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Concerns about checklists

By Don Parcher

April 9th, 2013

This is interesting. I checked (Wikipedia.org to see what it has to say about checklists and, after some paragraphs detailing the use and advantages of checklists, I found the following: “Excessive dependence of checklists may hinder performance when dealing with a time-critical situation, for example a medical emergency or an in-flight emergency. Checklists should not be used as a replacement for common sense. Intensive training including rote-learning of checklists can help integrate use of checklists with more adaptive and flexible problem solving techniques.” I agree.

Comments


  1. On October 28th, 2013, toddbu said:

    I’ve been a long time fan of checklists ever since my discovery that they were a key factor in making the moon landings a success. I’d debate the quote above that checklists are not for time-critical situations. In fact, I’d say that it’s the opposite. If you haven’t done so already, read the book “The Checklist Manifesto: How to Get Things Right” by Dr. Atul Gawande. In his book he cites the case of UAL811. In this incident, a 747 lost a cargo door over the Pacific Ocean resulting in total decompression and had to make an emergency return to Hawaii. As told by Dr. Gawande, the pilots relied on a checklist to safely guide them back and credited the checklist with their safe return. Also, during the Apollo 13 mission, several checklists were used to return the men safely to Earth after an explosion in the O2 tank. I don’t remember the exact source, but there is a story where Gene Krantz (the Flight Director) had a checklist that he relied on for “when all else goes wrong” which guided him in the first few minutes following the O2 tank explosion. Additionally, new checklists were developed on the fly to handle the CO2 problem in the LEM and the power-up sequence for the CSM. The only thing that I can think of related to Apollo 13 that wasn’t part of a checklist was the decision as to whether to do a direct return or a free return trajectory. Since the free return trajectory was the option chosen and was already built into the contingency plan then no checklist was necessary, but had a direct return been chosen then you could be sure that they would have developed a checklist before telling the astronauts to start throwing switches.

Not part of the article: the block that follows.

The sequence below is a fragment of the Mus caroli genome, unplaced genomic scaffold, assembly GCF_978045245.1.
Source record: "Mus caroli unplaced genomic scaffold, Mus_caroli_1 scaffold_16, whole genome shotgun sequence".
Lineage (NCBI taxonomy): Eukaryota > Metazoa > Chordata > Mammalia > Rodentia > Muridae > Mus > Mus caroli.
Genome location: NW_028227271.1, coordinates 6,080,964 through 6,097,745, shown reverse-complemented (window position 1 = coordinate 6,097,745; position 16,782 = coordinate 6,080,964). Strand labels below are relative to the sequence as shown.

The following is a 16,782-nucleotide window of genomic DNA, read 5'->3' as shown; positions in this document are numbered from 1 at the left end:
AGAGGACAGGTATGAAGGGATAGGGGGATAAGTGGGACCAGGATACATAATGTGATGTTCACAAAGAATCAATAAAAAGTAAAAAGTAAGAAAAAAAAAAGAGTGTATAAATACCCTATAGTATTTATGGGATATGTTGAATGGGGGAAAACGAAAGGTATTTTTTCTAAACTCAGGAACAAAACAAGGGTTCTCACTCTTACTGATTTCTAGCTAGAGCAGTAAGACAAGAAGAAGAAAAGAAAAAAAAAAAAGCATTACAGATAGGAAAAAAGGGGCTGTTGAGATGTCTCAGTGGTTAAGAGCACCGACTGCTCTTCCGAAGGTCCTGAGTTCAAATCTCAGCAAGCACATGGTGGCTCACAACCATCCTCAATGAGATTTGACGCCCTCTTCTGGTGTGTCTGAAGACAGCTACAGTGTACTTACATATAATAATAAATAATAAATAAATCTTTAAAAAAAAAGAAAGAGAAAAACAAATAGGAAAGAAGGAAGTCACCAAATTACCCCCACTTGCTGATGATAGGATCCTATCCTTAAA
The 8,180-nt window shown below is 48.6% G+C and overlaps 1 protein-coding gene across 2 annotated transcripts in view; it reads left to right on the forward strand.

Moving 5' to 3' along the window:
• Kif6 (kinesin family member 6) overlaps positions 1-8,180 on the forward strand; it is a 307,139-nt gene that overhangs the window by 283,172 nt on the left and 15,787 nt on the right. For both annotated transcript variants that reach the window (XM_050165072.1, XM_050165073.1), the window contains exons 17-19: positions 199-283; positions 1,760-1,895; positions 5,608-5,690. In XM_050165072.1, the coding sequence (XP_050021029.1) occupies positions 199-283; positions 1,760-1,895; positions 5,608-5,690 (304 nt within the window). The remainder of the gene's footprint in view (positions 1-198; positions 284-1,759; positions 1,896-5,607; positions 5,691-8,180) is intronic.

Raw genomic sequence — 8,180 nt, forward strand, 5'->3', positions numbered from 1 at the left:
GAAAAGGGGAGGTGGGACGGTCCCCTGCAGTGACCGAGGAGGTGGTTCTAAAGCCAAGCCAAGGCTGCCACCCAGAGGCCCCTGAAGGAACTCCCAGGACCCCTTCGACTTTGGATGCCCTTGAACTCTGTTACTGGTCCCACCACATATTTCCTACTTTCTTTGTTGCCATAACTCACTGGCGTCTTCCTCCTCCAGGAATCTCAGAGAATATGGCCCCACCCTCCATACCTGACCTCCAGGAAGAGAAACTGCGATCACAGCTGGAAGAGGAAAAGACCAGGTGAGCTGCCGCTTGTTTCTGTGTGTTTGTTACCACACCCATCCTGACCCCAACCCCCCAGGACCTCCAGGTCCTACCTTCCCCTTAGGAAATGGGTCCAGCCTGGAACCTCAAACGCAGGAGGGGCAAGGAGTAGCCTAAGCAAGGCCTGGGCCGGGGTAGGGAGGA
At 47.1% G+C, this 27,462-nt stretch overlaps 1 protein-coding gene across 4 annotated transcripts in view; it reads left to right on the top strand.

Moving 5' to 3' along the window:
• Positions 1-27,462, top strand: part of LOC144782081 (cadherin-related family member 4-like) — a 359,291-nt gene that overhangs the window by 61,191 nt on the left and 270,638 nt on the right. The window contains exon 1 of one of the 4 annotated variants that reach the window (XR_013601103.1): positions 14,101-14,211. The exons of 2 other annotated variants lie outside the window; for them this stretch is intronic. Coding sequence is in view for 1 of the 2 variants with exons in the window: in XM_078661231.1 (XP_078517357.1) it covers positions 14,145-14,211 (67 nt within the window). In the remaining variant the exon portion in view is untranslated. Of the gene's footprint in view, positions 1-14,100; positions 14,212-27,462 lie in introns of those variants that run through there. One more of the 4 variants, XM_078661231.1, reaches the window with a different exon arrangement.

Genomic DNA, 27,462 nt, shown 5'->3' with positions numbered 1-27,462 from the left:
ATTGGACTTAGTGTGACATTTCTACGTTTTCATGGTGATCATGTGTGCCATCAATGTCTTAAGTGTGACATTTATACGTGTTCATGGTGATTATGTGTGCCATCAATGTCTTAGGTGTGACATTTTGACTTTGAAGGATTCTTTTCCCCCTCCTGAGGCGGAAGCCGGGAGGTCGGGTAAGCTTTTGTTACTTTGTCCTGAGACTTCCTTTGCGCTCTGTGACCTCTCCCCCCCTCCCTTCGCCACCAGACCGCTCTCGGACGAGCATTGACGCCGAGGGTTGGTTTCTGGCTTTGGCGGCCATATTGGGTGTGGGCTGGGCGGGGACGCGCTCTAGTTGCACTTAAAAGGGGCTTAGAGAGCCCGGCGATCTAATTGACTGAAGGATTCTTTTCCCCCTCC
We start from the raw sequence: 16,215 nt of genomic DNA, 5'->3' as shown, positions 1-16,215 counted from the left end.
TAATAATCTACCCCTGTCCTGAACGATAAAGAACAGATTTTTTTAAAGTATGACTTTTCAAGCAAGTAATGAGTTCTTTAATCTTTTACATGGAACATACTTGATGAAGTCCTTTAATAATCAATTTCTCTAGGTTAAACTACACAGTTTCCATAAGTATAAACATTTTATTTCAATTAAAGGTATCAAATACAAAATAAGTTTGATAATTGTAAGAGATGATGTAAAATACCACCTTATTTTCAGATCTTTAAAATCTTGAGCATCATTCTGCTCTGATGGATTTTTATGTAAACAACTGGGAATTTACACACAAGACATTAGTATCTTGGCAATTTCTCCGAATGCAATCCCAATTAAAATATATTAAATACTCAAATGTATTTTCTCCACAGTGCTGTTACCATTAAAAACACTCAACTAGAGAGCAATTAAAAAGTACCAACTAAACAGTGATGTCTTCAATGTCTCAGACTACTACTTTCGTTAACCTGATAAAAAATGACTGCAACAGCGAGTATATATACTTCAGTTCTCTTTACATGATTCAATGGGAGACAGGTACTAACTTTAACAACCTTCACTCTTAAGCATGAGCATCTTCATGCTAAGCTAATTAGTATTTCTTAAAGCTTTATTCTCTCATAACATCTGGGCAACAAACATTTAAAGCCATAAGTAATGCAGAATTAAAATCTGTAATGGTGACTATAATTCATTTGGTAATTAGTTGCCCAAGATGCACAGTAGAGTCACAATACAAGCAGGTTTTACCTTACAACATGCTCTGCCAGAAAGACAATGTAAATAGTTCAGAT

I’m not saying that you should never rely on common sense, but if someone has taken the time to think about an emergency in a non-emergency setting then you’re probably better to rely on what they’ve thought through than to try to handle things on your own in the heat of the moment.

  2. On October 28th, 2013, editor said:

    toddbu: Great comments! I agree with you but I think there’s general consensus that there are situations in which a person, e.g., a pilot, may not have time to physically refer to a checklist. In those cases, the applicable checklist needs to have been memorized.

  3. On May 29th, 2014, ThisIsMe said:

    editor: a memorized checklist is still a checklist :)

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